All Rights Reserved. Bring back the Boston Rag Tell all your buddies That it ain't no drag Bring back the Boston Rag. Hi Lonnie!" The afterlife.

[24], Countdown to Ecstasy was met with positive reviews. Copyright © 2020 Something Else!. I must say, I'd never thought of The Boston Rag as a reference to Old Glory, but that makes more sense to me than anything I've ever heard or thought regarding the meaning. It also has the footloose, most-anything-goes spirit of the early years. Hubris of hippies. Morbid thoughts are allowed, right? Nixon inattentive to domestic concerns ("on the phone"). 1’ (2020), The Curious Case of the Pretty Things: Shadows in Stereo, Jack Henderson – ‘Where’s the Revolution’ (2020), The Evolution of Yes’ Timeless ‘Roundabout’: Gimme Five, Ted Gioia: Music, Books and Popular Culture. My best, uneducated guess is that Walter Becker wrote the two verses—he all but admitted to such when he once stated in an interview that the song is about his native New York, not Boston—and Donald Fagen penned the chorus. by Michele Feller Report definition. He reinserts the tampon back in the vagina, this finishing the boston rag. Wählen Sie diese Option an der Kasse. For those reasons, I like to spin up the Countdown To Ecstacy disc every so often to bring back “The Boston Rag.”.

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Used by many rappers, most notable Ice Cube and the Geto Boys. And yet, it also calls to my mind Todd Rundgren, who was at the same time generating some piano-based pop hits that had these little jazzy riffs in them. "The Boston Rag" develops from a jazzy song to unrefined playing by the band, including a distorted guitar solo by Jeff "Skunk" Baxter. These characters hang around the corners of the entire Steely Dan discography, but they come into their own on Countdown to Ecstasy". Pedal steel from Jeff Baxter discreetly nudges its way into consciousness on the second verse, a minor assist that gives the song a big lift at the right time (who knows, maybe that’s why I like the “swept the playroom” line so much). Agnew, Nixon, etc. He reinserts the tampon back in the vagina, this finishing the boston rag.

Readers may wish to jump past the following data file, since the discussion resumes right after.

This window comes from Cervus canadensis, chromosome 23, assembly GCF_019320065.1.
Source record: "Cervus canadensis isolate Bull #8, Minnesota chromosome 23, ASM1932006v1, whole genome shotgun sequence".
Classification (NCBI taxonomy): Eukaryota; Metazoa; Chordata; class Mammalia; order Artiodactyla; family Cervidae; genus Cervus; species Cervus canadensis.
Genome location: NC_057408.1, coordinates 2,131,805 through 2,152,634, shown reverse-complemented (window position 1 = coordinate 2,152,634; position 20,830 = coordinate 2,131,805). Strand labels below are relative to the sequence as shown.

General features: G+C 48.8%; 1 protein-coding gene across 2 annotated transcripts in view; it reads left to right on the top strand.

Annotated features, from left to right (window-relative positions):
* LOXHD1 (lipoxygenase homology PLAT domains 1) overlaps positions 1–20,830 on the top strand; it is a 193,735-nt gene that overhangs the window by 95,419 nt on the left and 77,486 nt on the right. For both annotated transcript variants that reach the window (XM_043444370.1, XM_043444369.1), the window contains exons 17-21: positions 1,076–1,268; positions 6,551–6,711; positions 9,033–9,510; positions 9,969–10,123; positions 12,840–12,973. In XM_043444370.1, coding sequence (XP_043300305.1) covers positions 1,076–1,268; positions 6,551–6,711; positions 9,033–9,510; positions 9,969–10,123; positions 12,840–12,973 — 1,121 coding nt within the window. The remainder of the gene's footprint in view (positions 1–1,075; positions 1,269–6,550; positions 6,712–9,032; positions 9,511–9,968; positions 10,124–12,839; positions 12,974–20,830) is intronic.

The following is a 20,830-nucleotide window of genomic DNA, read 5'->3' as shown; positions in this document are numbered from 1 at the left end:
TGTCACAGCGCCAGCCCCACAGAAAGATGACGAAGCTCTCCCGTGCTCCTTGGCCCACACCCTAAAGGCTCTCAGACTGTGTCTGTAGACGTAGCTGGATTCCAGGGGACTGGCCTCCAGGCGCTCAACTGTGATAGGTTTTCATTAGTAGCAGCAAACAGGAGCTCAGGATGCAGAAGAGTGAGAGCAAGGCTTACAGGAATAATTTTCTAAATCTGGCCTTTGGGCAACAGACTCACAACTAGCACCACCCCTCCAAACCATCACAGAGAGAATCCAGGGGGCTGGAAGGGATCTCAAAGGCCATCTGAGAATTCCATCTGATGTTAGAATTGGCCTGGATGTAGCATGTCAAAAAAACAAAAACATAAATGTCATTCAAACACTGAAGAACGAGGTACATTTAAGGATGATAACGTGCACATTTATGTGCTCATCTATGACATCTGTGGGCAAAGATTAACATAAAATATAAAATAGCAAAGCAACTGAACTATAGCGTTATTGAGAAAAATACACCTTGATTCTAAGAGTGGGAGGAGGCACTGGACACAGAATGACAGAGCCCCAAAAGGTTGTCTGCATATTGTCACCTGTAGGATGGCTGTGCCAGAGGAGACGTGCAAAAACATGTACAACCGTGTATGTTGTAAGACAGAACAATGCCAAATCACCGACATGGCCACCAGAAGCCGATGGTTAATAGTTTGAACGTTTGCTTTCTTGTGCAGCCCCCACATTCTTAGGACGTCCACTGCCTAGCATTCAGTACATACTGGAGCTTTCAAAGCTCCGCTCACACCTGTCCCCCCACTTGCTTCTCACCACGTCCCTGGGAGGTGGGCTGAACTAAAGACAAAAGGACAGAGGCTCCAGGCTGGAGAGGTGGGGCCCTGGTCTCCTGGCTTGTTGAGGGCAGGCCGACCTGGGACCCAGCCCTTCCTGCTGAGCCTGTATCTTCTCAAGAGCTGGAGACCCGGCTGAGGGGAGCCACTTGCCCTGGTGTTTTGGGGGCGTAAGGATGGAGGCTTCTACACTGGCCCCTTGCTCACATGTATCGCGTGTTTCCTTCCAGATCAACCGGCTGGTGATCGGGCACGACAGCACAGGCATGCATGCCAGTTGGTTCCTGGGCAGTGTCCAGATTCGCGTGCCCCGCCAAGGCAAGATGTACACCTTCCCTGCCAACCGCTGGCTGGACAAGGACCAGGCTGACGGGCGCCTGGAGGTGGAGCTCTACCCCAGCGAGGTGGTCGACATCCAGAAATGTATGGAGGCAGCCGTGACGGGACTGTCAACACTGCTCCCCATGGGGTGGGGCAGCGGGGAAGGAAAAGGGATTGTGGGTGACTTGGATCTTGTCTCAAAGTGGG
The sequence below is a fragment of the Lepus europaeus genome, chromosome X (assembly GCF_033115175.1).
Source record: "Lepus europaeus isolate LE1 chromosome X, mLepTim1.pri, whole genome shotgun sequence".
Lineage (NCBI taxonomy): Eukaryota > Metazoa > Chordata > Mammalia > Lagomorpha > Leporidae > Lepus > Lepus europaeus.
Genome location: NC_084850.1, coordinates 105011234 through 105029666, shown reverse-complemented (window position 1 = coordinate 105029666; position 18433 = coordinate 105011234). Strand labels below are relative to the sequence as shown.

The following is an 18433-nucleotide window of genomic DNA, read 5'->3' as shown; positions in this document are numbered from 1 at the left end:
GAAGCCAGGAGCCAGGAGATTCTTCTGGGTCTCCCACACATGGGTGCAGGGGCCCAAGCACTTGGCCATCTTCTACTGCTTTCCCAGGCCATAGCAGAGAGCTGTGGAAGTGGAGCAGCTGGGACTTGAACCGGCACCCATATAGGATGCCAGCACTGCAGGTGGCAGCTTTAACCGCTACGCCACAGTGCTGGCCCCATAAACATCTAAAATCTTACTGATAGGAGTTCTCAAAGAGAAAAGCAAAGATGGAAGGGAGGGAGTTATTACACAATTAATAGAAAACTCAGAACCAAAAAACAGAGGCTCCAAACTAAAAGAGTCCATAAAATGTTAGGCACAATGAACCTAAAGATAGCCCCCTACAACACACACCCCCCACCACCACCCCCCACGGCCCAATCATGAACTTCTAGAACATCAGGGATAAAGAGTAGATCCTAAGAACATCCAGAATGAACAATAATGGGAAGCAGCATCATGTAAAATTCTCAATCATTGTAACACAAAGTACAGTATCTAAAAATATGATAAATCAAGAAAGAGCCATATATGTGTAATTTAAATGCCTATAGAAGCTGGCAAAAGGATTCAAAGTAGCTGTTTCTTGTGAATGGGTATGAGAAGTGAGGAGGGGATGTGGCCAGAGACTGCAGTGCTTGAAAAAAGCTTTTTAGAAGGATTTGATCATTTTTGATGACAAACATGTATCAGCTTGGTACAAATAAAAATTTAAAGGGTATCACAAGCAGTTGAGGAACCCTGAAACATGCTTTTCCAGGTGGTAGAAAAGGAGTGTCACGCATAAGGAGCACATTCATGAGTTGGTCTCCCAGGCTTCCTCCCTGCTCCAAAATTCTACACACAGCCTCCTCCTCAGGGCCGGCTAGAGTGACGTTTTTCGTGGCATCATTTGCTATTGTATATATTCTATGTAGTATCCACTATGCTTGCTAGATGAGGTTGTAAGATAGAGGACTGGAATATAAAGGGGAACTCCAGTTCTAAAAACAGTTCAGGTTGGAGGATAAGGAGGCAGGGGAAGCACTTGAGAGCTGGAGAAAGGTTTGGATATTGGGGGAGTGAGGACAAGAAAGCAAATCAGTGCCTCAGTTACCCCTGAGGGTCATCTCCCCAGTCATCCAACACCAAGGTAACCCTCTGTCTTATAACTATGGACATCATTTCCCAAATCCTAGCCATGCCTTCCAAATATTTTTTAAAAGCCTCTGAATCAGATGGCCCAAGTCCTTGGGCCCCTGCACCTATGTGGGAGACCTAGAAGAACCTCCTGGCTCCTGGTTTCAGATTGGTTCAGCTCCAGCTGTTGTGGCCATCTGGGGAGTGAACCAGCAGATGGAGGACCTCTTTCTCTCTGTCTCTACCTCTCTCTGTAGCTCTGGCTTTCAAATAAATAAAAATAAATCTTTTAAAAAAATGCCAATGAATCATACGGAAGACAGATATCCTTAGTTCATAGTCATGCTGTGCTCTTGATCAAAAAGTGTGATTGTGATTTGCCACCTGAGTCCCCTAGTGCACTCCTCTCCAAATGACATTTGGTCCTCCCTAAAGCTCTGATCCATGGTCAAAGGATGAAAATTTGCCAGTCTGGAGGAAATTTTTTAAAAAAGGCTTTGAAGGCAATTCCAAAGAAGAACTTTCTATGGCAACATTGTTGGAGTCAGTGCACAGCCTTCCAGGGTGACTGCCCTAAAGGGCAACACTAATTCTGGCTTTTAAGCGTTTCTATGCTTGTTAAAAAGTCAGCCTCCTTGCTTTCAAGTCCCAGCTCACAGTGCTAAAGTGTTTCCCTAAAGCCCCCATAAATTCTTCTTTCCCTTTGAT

One might assume that the "Lady Bayside" in the lyrics is a reference to the great borough of Queens, but beyond that I think everyone's on their own for interpretation. (I dunno, but say it was.). Contact Something Else! “The Boston Rag” is a solid deep cut that boasted a smart arrangement, hipster lyrics and complex song anatomy that in some aspects pointed the way toward that urbane, classic Steely Dan sound.

, this can probably be forced to fit current events of those times, if. Share it. [6] It comprises uptempo, four-to-five-minute rock songs,[7] which, apart from the bluesy vamps of "Bodhisattva" and "Show Biz Kids", are subtly textured and feature jazz-inspired interludes. [19], The album was titled as a joke about attempts to rationalize a state of spirituality. Like Steely Dan's 1972 debut album Can't Buy a Thrill, Countdown to Ecstasy has a rock sound that exhibits a strong influence from jazz. So let’s go score some pills. Fagen was probably referring to some old jazz tune, while Becker spins some drug-themed tale with some connection to his own life from a prior era. [10] Bop-style jazz soloing is set in the context of a pop song on "Bodhisattva".

So "The Boston Rag" was part of a state of mind..

I’m telling you, buddy, it ain’t no drag. Bop-style jazz soloing is set in the context of a pop song on "Bodhisattva". The proofs for the album cover were later stolen during a dispute over the final layout. video premiere, Chicago, “One From the Heart” from ‘Twenty 1’ (1991): Saturdays in the Park, Yes, “In a World of Our Own” from ‘Heaven and Earth’ (2014): YESterdays, Stephanie Angelini and Vince Tomas, “Midnight Blue” (2020): One Track Mind, Ian Dury – ‘Hit Me: The Best of Ian Dury’ (2020), Daniel Carter, Patrick Holmes, Matthew Putman, Hilliard Greene + Federico Ughi – ‘Telepathic Mysteries Vol. "The Boston Rag" develops from a jazzy song to unrefined playing by the band, including a distorted guitar solo by Jeff "Skunk" Baxter. Whatever! President Richard Nixon announced the U.S. invasion of Cambodia. He fled to the U.S.). There aren’t a whole lot of lyrics to this song, but I’ve never been quite able to decipher them and from what I gather from a quick scan on the internet, no one else seems to be too sure what they mean, either. [30] In 2000, it was voted number 307 in Colin Larkin's All Time Top 1000 Albums. "[31] Pat Blashill later wrote in Rolling Stone that the "joy in these excellent songs" and in the band's playing revealed Steely Dan to be "human, not just brainy," "like good stretches of the Stones' Exile on Main St."[9] AllMusic's Stephen Thomas Erlewine found Countdown to Ecstasy musically "riskier" than the band's debut album, and wrote that the songs are "rich with either musical or lyrical detail that their album rock or art rock contemporaries couldn't hope to match.